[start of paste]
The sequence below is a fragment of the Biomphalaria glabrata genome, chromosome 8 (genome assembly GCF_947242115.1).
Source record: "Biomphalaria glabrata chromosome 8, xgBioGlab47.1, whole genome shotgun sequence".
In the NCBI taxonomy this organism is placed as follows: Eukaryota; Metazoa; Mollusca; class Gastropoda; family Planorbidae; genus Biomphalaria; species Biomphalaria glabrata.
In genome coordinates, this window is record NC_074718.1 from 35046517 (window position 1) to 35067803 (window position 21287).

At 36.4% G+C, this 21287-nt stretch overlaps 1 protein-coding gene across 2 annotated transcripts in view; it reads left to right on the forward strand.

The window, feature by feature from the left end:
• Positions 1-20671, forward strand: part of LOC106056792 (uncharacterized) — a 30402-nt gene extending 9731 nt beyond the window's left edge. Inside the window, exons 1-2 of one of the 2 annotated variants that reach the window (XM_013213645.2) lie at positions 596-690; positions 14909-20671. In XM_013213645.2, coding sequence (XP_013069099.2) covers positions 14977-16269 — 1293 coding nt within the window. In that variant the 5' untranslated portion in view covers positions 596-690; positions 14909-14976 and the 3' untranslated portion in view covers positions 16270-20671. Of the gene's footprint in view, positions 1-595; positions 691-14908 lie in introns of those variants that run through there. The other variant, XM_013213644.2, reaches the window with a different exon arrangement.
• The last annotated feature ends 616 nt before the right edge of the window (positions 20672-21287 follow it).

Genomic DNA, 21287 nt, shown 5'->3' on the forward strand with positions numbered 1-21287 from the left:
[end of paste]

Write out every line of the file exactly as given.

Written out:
The sequence below is a fragment of the Biomphalaria glabrata genome, chromosome 8 (genome assembly GCF_947242115.1).
Source record: "Biomphalaria glabrata chromosome 8, xgBioGlab47.1, whole genome shotgun sequence".
In the NCBI taxonomy this organism is placed as follows: Eukaryota; Metazoa; Mollusca; class Gastropoda; family Planorbidae; genus Biomphalaria; species Biomphalaria glabrata.
In genome coordinates, this window is record NC_074718.1 from 35046517 (window position 1) to 35067803 (window position 21287).

At 36.4% G+C, this 21287-nt stretch overlaps 1 protein-coding gene across 2 annotated transcripts in view; it reads left to right on the forward strand.

The window, feature by feature from the left end:
• Positions 1-20671, forward strand: part of LOC106056792 (uncharacterized) — a 30402-nt gene extending 9731 nt beyond the window's left edge. Inside the window, exons 1-2 of one of the 2 annotated variants that reach the window (XM_013213645.2) lie at positions 596-690; positions 14909-20671. In XM_013213645.2, coding sequence (XP_013069099.2) covers positions 14977-16269 — 1293 coding nt within the window. In that variant the 5' untranslated portion in view covers positions 596-690; positions 14909-14976 and the 3' untranslated portion in view covers positions 16270-20671. Of the gene's footprint in view, positions 1-595; positions 691-14908 lie in introns of those variants that run through there. The other variant, XM_013213644.2, reaches the window with a different exon arrangement.
• The last annotated feature ends 616 nt before the right edge of the window (positions 20672-21287 follow it).

Genomic DNA, 21287 nt, shown 5'->3' on the forward strand with positions numbered 1-21287 from the left: